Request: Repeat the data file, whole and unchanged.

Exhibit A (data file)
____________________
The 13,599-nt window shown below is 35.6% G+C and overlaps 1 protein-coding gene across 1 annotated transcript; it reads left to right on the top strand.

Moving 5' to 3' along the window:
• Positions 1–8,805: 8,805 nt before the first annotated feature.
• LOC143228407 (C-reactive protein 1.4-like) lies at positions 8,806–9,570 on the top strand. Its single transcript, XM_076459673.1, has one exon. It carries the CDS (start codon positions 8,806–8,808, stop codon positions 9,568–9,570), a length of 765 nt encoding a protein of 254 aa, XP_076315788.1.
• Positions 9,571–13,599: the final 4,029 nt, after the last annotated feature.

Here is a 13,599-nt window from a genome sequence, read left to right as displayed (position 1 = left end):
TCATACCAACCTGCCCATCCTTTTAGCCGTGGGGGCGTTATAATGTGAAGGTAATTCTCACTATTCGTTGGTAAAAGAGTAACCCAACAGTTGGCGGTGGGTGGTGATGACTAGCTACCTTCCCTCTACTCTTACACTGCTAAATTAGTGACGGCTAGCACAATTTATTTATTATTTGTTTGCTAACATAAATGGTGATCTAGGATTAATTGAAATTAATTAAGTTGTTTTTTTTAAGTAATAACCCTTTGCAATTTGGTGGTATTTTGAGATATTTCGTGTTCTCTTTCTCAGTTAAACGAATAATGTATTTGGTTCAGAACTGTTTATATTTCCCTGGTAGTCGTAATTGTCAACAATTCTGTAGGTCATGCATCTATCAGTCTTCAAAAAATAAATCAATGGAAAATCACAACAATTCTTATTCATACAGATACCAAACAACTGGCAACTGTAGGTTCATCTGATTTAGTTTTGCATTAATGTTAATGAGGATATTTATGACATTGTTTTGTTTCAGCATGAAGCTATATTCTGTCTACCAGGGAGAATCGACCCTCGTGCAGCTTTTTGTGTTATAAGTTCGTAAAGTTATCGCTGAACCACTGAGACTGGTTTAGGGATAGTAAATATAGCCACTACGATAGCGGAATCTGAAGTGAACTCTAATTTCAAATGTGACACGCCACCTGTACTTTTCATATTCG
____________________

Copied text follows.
The 13,599-nt window shown below is 35.6% G+C and overlaps 1 protein-coding gene across 1 annotated transcript; it reads left to right on the top strand.

Moving 5' to 3' along the window:
• Positions 1–8,805: 8,805 nt before the first annotated feature.
• LOC143228407 (C-reactive protein 1.4-like) lies at positions 8,806–9,570 on the top strand. Its single transcript, XM_076459673.1, has one exon. It carries the CDS (start codon positions 8,806–8,808, stop codon positions 9,568–9,570), a length of 765 nt encoding a protein of 254 aa, XP_076315788.1.
• Positions 9,571–13,599: the final 4,029 nt, after the last annotated feature.

Here is a 13,599-nt window from a genome sequence, read left to right as displayed (position 1 = left end):
TCATACCAACCTGCCCATCCTTTTAGCCGTGGGGGCGTTATAATGTGAAGGTAATTCTCACTATTCGTTGGTAAAAGAGTAACCCAACAGTTGGCGGTGGGTGGTGATGACTAGCTACCTTCCCTCTACTCTTACACTGCTAAATTAGTGACGGCTAGCACAATTTATTTATTATTTGTTTGCTAACATAAATGGTGATCTAGGATTAATTGAAATTAATTAAGTTGTTTTTTTTAAGTAATAACCCTTTGCAATTTGGTGGTATTTTGAGATATTTCGTGTTCTCTTTCTCAGTTAAACGAATAATGTATTTGGTTCAGAACTGTTTATATTTCCCTGGTAGTCGTAATTGTCAACAATTCTGTAGGTCATGCATCTATCAGTCTTCAAAAAATAAATCAATGGAAAATCACAACAATTCTTATTCATACAGATACCAAACAACTGGCAACTGTAGGTTCATCTGATTTAGTTTTGCATTAATGTTAATGAGGATATTTATGACATTGTTTTGTTTCAGCATGAAGCTATATTCTGTCTACCAGGGAGAATCGACCCTCGTGCAGCTTTTTGTGTTATAAGTTCGTAAAGTTATCGCTGAACCACTGAGACTGGTTTAGGGATAGTAAATATAGCCACTACGATAGCGGAATCTGAAGTGAACTCTAATTTCAAATGTGACACGCCACCTGTACTTTTCATATTCG